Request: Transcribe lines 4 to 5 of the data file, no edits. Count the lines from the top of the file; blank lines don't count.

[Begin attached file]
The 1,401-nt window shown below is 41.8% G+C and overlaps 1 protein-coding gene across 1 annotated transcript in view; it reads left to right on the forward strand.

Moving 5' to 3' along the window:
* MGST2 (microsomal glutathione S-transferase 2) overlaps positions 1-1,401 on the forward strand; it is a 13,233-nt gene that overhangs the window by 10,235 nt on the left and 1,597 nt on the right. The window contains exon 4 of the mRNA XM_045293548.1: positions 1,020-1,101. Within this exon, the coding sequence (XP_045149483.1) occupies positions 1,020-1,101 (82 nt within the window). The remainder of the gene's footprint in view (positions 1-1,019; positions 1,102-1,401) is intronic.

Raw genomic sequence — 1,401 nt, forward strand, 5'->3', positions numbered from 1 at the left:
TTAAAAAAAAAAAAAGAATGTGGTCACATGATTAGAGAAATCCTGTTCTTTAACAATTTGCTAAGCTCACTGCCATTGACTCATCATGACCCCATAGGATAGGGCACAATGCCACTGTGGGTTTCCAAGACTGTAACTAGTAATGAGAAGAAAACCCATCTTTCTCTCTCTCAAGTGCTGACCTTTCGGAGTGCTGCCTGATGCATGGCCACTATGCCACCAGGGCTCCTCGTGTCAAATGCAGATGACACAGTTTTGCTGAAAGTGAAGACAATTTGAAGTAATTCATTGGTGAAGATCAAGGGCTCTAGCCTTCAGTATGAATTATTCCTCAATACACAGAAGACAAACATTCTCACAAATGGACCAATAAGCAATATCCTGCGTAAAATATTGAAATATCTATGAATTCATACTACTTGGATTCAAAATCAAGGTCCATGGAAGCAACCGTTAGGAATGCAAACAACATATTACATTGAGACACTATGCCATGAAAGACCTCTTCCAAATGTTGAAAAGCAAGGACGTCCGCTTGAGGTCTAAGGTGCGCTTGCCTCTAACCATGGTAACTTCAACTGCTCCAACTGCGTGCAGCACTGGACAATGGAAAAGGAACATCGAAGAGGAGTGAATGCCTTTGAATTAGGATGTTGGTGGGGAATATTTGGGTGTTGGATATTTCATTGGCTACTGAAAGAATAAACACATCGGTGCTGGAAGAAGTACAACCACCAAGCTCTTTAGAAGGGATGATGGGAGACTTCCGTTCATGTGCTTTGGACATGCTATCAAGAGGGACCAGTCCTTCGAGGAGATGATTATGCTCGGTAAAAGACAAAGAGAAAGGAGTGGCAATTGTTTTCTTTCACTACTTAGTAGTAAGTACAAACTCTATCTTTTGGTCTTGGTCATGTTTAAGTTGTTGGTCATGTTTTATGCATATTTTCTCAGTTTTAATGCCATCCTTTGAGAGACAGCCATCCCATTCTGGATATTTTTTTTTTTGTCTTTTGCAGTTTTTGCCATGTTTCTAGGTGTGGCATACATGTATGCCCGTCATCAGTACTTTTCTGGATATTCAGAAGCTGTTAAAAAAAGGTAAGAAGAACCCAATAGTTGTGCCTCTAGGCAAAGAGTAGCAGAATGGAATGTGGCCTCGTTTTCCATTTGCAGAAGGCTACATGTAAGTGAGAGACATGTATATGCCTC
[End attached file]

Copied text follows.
Raw genomic sequence — 1,401 nt, forward strand, 5'->3', positions numbered from 1 at the left:
TTAAAAAAAAAAAAAGAATGTGGTCACATGATTAGAGAAATCCTGTTCTTTAACAATTTGCTAAGCTCACTGCCATTGACTCATCATGACCCCATAGGATAGGGCACAATGCCACTGTGGGTTTCCAAGACTGTAACTAGTAATGAGAAGAAAACCCATCTTTCTCTCTCTCAAGTGCTGACCTTTCGGAGTGCTGCCTGATGCATGGCCACTATGCCACCAGGGCTCCTCGTGTCAAATGCAGATGACACAGTTTTGCTGAAAGTGAAGACAATTTGAAGTAATTCATTGGTGAAGATCAAGGGCTCTAGCCTTCAGTATGAATTATTCCTCAATACACAGAAGACAAACATTCTCACAAATGGACCAATAAGCAATATCCTGCGTAAAATATTGAAATATCTATGAATTCATACTACTTGGATTCAAAATCAAGGTCCATGGAAGCAACCGTTAGGAATGCAAACAACATATTACATTGAGACACTATGCCATGAAAGACCTCTTCCAAATGTTGAAAAGCAAGGACGTCCGCTTGAGGTCTAAGGTGCGCTTGCCTCTAACCATGGTAACTTCAACTGCTCCAACTGCGTGCAGCACTGGACAATGGAAAAGGAACATCGAAGAGGAGTGAATGCCTTTGAATTAGGATGTTGGTGGGGAATATTTGGGTGTTGGATATTTCATTGGCTACTGAAAGAATAAACACATCGGTGCTGGAAGAAGTACAACCACCAAGCTCTTTAGAAGGGATGATGGGAGACTTCCGTTCATGTGCTTTGGACATGCTATCAAGAGGGACCAGTCCTTCGAGGAGATGATTATGCTCGGTAAAAGACAAAGAGAAAGGAGTGGCAATTGTTTTCTTTCACTACTTAGTAGTAAGTACAAACTCTATCTTTTGGTCTTGGTCATGTTTAAGTTGTTGGTCATGTTTTATGCATATTTTCTCAGTTTTAATGCCATCCTTTGAGAGACAGCCATCCCATTCTGGATATTTTTTTTTTTGTCTTTTGCAGTTTTTGCCATGTTTCTAGGTGTGGCATACATGTATGCCCGTCATCAGTACTTTTCTGGATATTCAGAAGCTGTTAAAAAAAGGTAAGAAGAACCCAATAGTTGTGCCTCTAGGCAAAGAGTAGCAGAATGGAATGTGGCCTCGTTTTCCATTTGCAGAAGGCTACATGTAAGTGAGAGACATGTATATGCCTC